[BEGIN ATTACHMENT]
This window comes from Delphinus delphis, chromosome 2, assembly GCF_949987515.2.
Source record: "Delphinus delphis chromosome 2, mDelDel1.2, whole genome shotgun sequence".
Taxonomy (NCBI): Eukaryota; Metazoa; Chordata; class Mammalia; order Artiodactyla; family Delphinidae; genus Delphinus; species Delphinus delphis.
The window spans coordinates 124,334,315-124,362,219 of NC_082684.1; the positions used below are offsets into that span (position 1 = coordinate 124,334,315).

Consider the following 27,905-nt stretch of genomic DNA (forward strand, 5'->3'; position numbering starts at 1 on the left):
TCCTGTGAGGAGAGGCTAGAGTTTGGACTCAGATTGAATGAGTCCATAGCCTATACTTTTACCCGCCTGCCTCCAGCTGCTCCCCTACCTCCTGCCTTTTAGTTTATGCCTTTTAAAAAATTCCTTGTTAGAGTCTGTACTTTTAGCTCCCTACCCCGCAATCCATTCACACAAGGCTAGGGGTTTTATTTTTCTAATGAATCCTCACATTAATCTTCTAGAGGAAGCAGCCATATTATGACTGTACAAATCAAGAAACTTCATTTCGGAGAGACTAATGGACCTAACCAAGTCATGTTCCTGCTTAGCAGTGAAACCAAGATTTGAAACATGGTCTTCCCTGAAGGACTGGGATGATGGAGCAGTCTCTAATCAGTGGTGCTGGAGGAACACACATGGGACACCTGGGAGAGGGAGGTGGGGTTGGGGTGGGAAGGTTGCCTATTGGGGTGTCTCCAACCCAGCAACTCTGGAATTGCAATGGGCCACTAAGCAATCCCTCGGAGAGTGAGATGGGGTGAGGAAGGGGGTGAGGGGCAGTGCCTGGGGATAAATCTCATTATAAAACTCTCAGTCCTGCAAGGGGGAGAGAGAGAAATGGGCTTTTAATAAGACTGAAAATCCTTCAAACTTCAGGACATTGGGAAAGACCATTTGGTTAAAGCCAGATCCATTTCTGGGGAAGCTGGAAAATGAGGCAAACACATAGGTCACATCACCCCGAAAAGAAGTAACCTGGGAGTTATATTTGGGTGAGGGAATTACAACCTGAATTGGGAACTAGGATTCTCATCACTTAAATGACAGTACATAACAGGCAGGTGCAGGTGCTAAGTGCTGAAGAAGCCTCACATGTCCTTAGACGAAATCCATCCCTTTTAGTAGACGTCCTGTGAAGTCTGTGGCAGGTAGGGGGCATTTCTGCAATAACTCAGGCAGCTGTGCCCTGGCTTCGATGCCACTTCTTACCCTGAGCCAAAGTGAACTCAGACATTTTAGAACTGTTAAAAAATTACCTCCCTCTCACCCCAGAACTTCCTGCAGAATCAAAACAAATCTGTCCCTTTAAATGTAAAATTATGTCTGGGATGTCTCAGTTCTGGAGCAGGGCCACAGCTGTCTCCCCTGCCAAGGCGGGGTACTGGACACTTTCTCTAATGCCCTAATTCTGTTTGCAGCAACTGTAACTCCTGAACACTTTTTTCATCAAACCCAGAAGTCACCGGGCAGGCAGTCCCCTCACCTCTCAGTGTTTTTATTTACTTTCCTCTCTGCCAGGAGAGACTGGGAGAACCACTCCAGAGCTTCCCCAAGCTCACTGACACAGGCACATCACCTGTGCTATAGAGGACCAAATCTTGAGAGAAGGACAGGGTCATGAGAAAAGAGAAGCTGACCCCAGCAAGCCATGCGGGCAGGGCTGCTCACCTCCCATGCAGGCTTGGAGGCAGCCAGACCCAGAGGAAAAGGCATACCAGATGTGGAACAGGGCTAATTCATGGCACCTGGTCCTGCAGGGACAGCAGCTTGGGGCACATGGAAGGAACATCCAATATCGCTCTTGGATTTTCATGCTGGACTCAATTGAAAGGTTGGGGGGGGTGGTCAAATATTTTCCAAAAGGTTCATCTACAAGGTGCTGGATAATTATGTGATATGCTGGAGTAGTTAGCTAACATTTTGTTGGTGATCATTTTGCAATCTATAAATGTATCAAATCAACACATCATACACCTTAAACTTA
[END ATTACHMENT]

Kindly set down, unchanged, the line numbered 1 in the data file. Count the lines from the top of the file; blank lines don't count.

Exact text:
This window comes from Delphinus delphis, chromosome 2, assembly GCF_949987515.2.